Organization Design at Amazon

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In business, speed disproportionately matters. Over the last decades, we have learned that the most critical metric in innovation is time-to-value; how long it takes to turn an idea into customer value. All other things equal, organizations that move faster will innovate more simply because they will run more experiments.

Bias for Action Speed matters in business. Many decisions and actions are reversible and do not need extensive study. We value calculated risk-taking.

Amazon Leadership Principles

Amazon organizes for speed. The organization’s structure aspires to maximize velocity by removing external obstacles, mitigating internal dependencies, and minimizing coordination overhead across teams. To prevent teams from slowing down, Amazon designs their organizations using the following concepts: two-pizza teams, single-threaded leadership, tolerating, then eliminating duplication, and increasing spans and decreasing layers.

Two-Pizza Teams

A two-pizza team is a cross-functional group of people that owns the entire lifecycle of its product. The team is the right size to maximize productivity and velocity. A group of six to ten individuals (the number of people who can share two pizzas) can communicate efficiently, reducing the communication overhead of keeping others informed. Two-pizza teams are the building block of Amazon’s organization, and they drive programmatic work.

Amazon sacrifices efficiency for speed. In practice, this means people distribute across a network of small, highly autonomous teams aligned to customer needs and business outcomes. Two-pizza teams can move faster because they have the right resources to complete their mission. Where independence is appropriate, organizing work around two-pizza teams removes bottlenecks and dependencies. It also encourages teams to think long-term because they are more likely to insist on the highest standards when they know they alone are responsible for the destiny of the products.

Two pizza teams help incubate and launch a new product. Larger services are often made up of multiple two-pizza teams. Many Amazon services started this way and then split off into new two-pizza teams as needed to keep the work moving quickly. These teams agree on how their services will interact and where there are dependencies, and then they work independently to deliver on their goals.

Single-Threaded Leadership

A Single-threaded leader is an individual or team responsible for leading just one initiative, someone who wakes up and worries only about that thing. Single-threaded leaders ensure the initiative’s vision and goals are always at the forefront.

Key initiatives may not get the attention they need without a clear decision owner, and teams might deprioritize the initiative over their work. Our experience has shown that competing priorities slow down decision-making in teams. Hence, teams that focus on one single priority move faster. Having a single-threaded leader guarantees that at least one person, free from other distractions and competing priorities, is singularly focused on driving the initiative forward.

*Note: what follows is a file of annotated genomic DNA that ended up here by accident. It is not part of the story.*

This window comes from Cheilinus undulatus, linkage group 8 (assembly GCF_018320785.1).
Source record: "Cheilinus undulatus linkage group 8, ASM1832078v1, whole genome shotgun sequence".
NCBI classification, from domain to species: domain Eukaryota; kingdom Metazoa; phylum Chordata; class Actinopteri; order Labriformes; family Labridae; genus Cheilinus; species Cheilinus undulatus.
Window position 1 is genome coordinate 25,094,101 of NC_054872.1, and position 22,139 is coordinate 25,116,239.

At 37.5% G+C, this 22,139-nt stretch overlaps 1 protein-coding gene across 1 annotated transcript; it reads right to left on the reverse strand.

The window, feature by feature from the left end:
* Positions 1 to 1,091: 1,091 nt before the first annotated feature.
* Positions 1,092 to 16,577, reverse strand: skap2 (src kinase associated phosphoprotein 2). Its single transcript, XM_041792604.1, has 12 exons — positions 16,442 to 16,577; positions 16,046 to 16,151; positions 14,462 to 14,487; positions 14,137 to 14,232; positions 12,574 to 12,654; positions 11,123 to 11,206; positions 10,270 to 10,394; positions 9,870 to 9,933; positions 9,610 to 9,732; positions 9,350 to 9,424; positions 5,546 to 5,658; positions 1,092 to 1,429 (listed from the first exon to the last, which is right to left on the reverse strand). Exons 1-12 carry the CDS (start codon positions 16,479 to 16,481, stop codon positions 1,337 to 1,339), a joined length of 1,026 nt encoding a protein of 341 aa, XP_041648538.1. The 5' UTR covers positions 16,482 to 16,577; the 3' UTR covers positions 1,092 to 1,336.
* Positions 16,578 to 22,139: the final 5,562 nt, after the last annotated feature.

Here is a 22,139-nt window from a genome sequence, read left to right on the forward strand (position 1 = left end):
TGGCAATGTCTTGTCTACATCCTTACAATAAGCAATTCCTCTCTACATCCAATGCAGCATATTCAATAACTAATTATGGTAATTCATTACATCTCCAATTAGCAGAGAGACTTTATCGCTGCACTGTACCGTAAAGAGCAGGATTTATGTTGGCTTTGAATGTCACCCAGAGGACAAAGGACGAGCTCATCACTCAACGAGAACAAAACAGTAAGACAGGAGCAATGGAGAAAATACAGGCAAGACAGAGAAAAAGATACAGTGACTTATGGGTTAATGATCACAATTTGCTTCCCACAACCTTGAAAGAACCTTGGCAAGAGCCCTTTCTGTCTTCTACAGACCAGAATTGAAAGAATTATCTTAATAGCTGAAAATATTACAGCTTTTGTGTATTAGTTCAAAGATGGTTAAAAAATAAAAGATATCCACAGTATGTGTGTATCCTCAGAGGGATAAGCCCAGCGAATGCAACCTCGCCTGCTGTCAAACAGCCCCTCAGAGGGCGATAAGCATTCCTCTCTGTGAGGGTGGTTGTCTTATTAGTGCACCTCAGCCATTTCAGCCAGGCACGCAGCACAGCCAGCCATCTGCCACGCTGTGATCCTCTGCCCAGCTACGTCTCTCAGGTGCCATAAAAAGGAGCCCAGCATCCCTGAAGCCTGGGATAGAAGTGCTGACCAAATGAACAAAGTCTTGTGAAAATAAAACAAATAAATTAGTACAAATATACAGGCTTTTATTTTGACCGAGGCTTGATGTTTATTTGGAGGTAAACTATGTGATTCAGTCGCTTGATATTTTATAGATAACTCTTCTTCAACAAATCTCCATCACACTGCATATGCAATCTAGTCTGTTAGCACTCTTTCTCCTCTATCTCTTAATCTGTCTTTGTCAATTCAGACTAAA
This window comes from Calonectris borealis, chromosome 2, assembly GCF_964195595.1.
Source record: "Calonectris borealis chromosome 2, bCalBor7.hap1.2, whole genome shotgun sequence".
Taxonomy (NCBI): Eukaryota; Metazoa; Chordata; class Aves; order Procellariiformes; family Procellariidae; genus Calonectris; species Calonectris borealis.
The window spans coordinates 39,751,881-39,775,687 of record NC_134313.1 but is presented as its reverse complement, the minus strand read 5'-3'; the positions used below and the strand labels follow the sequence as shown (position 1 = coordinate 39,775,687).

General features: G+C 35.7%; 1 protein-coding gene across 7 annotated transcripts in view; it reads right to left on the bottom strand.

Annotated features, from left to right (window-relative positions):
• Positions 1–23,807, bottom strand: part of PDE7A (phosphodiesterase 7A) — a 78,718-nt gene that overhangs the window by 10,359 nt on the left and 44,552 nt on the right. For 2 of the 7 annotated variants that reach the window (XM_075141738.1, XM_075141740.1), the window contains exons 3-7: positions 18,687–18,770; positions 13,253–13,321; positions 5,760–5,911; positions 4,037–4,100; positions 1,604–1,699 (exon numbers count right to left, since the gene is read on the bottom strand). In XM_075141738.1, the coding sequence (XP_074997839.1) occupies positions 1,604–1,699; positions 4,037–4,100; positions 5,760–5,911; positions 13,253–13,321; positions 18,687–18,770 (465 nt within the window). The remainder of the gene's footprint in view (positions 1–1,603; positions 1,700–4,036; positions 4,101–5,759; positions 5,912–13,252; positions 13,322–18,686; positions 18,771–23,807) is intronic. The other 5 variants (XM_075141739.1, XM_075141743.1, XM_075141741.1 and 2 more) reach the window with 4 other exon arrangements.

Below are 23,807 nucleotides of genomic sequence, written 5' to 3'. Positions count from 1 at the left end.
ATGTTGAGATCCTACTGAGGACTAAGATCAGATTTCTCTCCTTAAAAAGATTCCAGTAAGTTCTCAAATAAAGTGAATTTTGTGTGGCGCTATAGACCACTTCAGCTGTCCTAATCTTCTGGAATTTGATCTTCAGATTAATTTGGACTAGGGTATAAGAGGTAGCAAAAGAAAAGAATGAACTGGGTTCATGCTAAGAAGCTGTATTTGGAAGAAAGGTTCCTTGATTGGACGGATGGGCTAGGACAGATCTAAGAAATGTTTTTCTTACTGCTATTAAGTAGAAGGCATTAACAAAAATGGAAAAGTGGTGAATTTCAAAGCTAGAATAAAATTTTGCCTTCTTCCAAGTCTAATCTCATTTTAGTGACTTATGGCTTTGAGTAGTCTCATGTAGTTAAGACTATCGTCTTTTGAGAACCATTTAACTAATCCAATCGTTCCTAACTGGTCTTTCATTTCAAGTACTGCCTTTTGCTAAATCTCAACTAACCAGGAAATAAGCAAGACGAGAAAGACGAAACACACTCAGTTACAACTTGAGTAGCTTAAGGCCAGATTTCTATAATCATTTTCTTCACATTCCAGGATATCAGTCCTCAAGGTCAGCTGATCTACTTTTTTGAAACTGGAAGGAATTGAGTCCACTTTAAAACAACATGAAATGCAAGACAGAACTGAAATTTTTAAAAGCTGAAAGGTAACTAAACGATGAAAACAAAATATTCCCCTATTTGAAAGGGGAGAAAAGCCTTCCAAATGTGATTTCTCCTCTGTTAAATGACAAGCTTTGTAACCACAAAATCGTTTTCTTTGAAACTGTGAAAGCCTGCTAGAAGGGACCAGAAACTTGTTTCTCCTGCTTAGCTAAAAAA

Learn more about the single-threaded model

Tolerating, then Eliminating Duplication

A network of single-threaded teams can sometimes lead to team silos and duplication of work. Each team has its own goals and roadmap, creating a need to align goals. While one working solution is ideal, two working solutions are better than none. Amazon is often willing to make the duplication trade-off to deliver results faster. Although two solutions might create waste, the increase in velocity will outweigh the duplication effort.

Competing requirements make it hard for a single solution to meet every use case. It creates complexity and delays solutions. Teams solving challenging problems and moving fast would rather have multiple working solutions than slowdown waiting without any solution. Unless it affects customer experience, builders are willing to make the duplication trade-off to deliver results faster.

Learn more about tolerating, then eliminating duplication

Increasing Spans, Decreasing Layers

As companies grow, the number of layers increases. Each additional layer isolates the rest of the organization from the frontline. Keeping a flat organization reduces the distance between decision-makers and customers.

Organizing for speed requires adopting a flat, flexible, and loosely coupled operating model to have the flexibility and speed to make decisions quickly. Deep management layers are the enemy of agility. Leaders’ role is to provide context, empower teams, and allocate most decisions as close to the customer as possible. Decisions should be pushed to frontline teams, those closest to the customer, reducing the need for alignment and improving the decisions’ speed and quality.

In Conclusion

In today’s era of volatility, there is no other way but to re-invent. The only sustainable advantage you can have over others is agility. That’s it. Because nothing else is sustainable, everything else you create, somebody else will replicate.

Jeff Bezos, Amazon founder

Amazon uses these four design concepts to encourage speed and innovation in the context of Amazon’s Day 1 culture. The organizational design principles try to reduce cooperation and collaborative effort among teams by keeping teams as small, single-focused, and autonomous as possible. It might sound counterintuitive for incumbent companies. Incumbent organizations optimize for efficiency; Amazon optimizes for speed.

I would love to hear your experience adopting similar principles. Please reach out via LinkedIn or Twitter

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